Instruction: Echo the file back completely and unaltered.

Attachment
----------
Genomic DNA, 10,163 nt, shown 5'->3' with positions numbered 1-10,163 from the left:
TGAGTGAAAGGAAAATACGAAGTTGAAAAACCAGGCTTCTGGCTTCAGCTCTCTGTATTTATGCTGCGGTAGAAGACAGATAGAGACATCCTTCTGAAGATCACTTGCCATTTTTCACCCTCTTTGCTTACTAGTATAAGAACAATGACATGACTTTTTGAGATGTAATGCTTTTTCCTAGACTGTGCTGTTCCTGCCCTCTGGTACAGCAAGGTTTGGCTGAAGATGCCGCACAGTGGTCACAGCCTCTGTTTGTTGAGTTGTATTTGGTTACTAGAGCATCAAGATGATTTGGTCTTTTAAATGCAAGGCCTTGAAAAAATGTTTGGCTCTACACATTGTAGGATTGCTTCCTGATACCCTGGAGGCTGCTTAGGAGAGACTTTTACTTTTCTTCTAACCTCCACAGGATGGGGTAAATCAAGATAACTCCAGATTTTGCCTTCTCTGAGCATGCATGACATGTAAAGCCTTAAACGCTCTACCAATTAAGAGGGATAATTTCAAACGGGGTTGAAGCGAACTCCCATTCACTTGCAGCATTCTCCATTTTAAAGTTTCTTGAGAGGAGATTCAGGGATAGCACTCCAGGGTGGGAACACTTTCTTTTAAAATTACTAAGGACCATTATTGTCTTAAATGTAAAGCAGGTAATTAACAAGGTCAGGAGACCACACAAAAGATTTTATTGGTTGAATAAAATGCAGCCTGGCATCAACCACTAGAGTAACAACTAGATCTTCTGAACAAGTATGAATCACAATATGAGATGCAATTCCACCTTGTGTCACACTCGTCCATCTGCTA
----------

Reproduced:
Genomic DNA, 10,163 nt, shown 5'->3' with positions numbered 1-10,163 from the left:
TGAGTGAAAGGAAAATACGAAGTTGAAAAACCAGGCTTCTGGCTTCAGCTCTCTGTATTTATGCTGCGGTAGAAGACAGATAGAGACATCCTTCTGAAGATCACTTGCCATTTTTCACCCTCTTTGCTTACTAGTATAAGAACAATGACATGACTTTTTGAGATGTAATGCTTTTTCCTAGACTGTGCTGTTCCTGCCCTCTGGTACAGCAAGGTTTGGCTGAAGATGCCGCACAGTGGTCACAGCCTCTGTTTGTTGAGTTGTATTTGGTTACTAGAGCATCAAGATGATTTGGTCTTTTAAATGCAAGGCCTTGAAAAAATGTTTGGCTCTACACATTGTAGGATTGCTTCCTGATACCCTGGAGGCTGCTTAGGAGAGACTTTTACTTTTCTTCTAACCTCCACAGGATGGGGTAAATCAAGATAACTCCAGATTTTGCCTTCTCTGAGCATGCATGACATGTAAAGCCTTAAACGCTCTACCAATTAAGAGGGATAATTTCAAACGGGGTTGAAGCGAACTCCCATTCACTTGCAGCATTCTCCATTTTAAAGTTTCTTGAGAGGAGATTCAGGGATAGCACTCCAGGGTGGGAACACTTTCTTTTAAAATTACTAAGGACCATTATTGTCTTAAATGTAAAGCAGGTAATTAACAAGGTCAGGAGACCACACAAAAGATTTTATTGGTTGAATAAAATGCAGCCTGGCATCAACCACTAGAGTAACAACTAGATCTTCTGAACAAGTATGAATCACAATATGAGATGCAATTCCACCTTGTGTCACACTCGTCCATCTGCTA